Elon Musk is no stranger to controversy. The Tesla and SpaceX CEO has repeatedly made headlines for everything from smoking weed on Joe Rogan’s podcast to calling a British cave diver a “pedo guy” after he criticized Musk’s efforts to rescue 12 boys trapped in a Thai cave in June 2018.
But there’s one controversy that stands out above the rest.
It has to do with Musk’s Twitter presence, and it landed the billionaire in hot water with the U.S. Securities and Exchange Commission (SEC).
In 2018, Musk said he was considering taking Tesla private at $420 per share and that he had the “funding secured.” At the time the figure represented an 18% premium to the electric vehicle maker’s stock price, and it sent Tesla shares soaring.
While the deal to take Tesla private never materialized, SEC charges did.
Musk was charged with securities fraud for his “misleading tweets” in September 2018, with the SEC arguing that, in truth, Musk knew that the potential transaction was “uncertain and subject to numerous contingencies.”
“Taking care to provide truthful and accurate information is among a CEO’s most critical obligations,” Stephanie Avakian, the codirector of the SEC’s Enforcement Division, said at the time. “That standard applies with equal force when the communications are made via social media or another nontraditional form.”
The charges kicked off a feud between Musk and the SEC, and eventually led to an unusual settlement that allowed Musk and Tesla to walk away with just $40 million in penalties if he promised to step down as chairman of Tesla’s board, and have Tesla lawyers preclear a portion of his tweets and other public statements.
Since then, any tweets that may be material to Tesla’s stock have been required to go through Tesla’s legal team, although the SEC said in a 2019 SEC filing that Musk has shown “brazen disregard” for the settlement.
It’s an agreement that Musk’s attorney, Alex Spiro, called “unworkable” in a filing with the federal court in Manhattan last month. Spiro argued that the Securities and Exchange Commission has abused the 2018 deal, violating Musk’s First Amendment right to free speech amid demands for “voluminous, costly document productions, with no signs of abatement.”
“The SEC seems to be targeting Mr. Musk and Tesla for unrelenting investigation largely because Mr. Musk remains an outspoken critic of the government,” Spiro wrote. “The SEC’s outsized efforts seem calculated to chill his exercise of First Amendment rights rather than to enforce generally applicable laws in an evenhanded fashion.”
The SEC responded to Spiro’s claims by saying Musk had not met the “high burden” required to set aside the 2018 decree preventing him from freely tweeting.
“When it comes to civil settlements, a deal is a deal, absent far more compelling circumstances than are here presented,” the agency said.
On Thursday, Musk announced a bid to take Twitter private at $54.20 a share in a move he says is designed to ensure the social media giant is supporting “free speech around the globe.”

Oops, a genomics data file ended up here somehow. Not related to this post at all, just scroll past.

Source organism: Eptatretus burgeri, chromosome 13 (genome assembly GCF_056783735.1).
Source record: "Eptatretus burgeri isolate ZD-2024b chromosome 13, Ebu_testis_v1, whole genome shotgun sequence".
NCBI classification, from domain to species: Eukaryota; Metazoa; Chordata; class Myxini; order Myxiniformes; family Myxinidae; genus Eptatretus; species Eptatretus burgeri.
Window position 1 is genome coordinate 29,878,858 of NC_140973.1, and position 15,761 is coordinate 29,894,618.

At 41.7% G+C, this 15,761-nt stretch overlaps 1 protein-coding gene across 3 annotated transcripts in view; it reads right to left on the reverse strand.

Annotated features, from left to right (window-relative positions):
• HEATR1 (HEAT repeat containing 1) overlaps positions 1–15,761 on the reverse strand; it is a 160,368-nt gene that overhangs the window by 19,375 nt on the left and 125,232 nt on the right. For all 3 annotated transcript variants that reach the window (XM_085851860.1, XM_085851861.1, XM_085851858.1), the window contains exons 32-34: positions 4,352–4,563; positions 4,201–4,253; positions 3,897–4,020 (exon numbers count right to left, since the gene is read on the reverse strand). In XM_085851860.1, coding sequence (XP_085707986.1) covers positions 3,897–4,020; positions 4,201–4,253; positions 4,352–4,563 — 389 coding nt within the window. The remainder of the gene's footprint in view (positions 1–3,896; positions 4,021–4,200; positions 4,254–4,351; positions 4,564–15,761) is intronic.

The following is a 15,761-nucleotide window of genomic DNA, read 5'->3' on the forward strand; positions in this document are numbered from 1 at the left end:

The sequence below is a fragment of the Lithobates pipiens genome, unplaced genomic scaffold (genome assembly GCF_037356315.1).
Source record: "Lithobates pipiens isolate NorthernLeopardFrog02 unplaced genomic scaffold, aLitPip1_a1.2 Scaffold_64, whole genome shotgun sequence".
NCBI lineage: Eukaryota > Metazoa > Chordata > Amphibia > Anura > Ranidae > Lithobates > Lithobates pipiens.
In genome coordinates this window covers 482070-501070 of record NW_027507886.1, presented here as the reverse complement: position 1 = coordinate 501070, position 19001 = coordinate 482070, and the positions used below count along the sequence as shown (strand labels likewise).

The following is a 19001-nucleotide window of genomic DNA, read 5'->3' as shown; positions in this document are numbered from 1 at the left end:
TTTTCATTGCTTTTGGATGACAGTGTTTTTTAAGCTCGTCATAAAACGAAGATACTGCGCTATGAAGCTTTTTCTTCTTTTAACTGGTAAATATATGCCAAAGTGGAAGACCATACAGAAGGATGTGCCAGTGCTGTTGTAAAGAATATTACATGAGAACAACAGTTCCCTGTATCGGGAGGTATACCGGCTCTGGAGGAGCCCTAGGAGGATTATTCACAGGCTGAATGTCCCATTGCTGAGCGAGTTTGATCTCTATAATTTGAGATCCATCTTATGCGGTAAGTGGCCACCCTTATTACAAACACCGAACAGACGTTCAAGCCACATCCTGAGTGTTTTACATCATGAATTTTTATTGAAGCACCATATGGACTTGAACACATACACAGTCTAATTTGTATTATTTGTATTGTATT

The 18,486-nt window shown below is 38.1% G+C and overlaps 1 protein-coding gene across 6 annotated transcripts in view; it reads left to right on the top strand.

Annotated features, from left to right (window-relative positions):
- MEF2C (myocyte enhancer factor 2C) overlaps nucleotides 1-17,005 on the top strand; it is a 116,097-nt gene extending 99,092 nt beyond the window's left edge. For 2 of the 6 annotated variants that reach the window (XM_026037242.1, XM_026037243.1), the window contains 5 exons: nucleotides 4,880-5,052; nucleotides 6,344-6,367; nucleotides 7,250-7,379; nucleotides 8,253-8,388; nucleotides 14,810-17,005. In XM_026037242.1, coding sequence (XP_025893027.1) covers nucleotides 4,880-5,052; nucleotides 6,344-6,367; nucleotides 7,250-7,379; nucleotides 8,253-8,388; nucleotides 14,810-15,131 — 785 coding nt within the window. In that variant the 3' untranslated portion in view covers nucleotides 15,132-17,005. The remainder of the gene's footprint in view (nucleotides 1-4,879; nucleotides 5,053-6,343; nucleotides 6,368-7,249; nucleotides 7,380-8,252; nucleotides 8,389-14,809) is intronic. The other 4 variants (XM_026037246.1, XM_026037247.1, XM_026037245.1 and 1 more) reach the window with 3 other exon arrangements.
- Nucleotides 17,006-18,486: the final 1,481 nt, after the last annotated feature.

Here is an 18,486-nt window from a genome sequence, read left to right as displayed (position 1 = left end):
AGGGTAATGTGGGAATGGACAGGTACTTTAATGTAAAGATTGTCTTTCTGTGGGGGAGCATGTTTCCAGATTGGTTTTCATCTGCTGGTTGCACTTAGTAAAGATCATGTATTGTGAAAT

Musk took a 9.2% stake in Twitter earlier this month, making him the company’s largest shareholder, but the Tesla CEO says he might reconsider that position if this week’s takeover bid isn’t accepted.
“If the deal doesn’t work…I would need to reconsider my position as a shareholder,” Musk wrote in a filing announcing the bid. “This is not a threat, it’s simply not a good investment without the changes that need to be made. And those changes won’t happen without taking the company private.”
It’s unclear how the purchase of Twitter would affect Musk’s ability to prevent the SEC from enforcing its 2018 agreement barring him from freely tweeting, and rumors surrounding the reasoning behind Musk’s action are swirling.
The SEC and Musk’s lawyers did not immediately return Fortune’s request for comment.
Wedbush’s top tech analyst, Dan Ives, said the deal to take Twitter private is likely to either go through or lead Twitter management to the open market looking for another buyer.
But billionaire investor Mark Cuban says the whole act might be a classic Musk attempt at trolling.
The owner of the Dallas Mavericks took to Twitter on Thursday to discuss Musk’s Twitter bid, arguing that the Tesla CEO could simply be using the announcement to toy with his enemies at the SEC.
“His filing w/the SEC allows him to say he wants to take a company private for $54.20,” Cuban wrote, comparing the bid to Musk’s 2018 tweet about taking Tesla private at $420. “Price go up. His shares get sold. Profit.”
The move would leave the SEC dumbfounded, Cuban added.
While Cuban’s comments may be surprising, Musk is no stranger to trolling federal agencies. After all, he admitted that he does “not respect the SEC” in a 2018 interview with 60 Minutes, and went on to mock the agency as the “Shortseller Enrichment Commission” in a series of tweets.
On Thursday, just hours after Musk’s SEC filing revealed his $43 billion offer to buy Twitter, he said at a TED Vancouver conference that, actually, he was “not sure” he would actually be able to complete the transaction, perhaps lending weight to Cuban’s trolling thesis.
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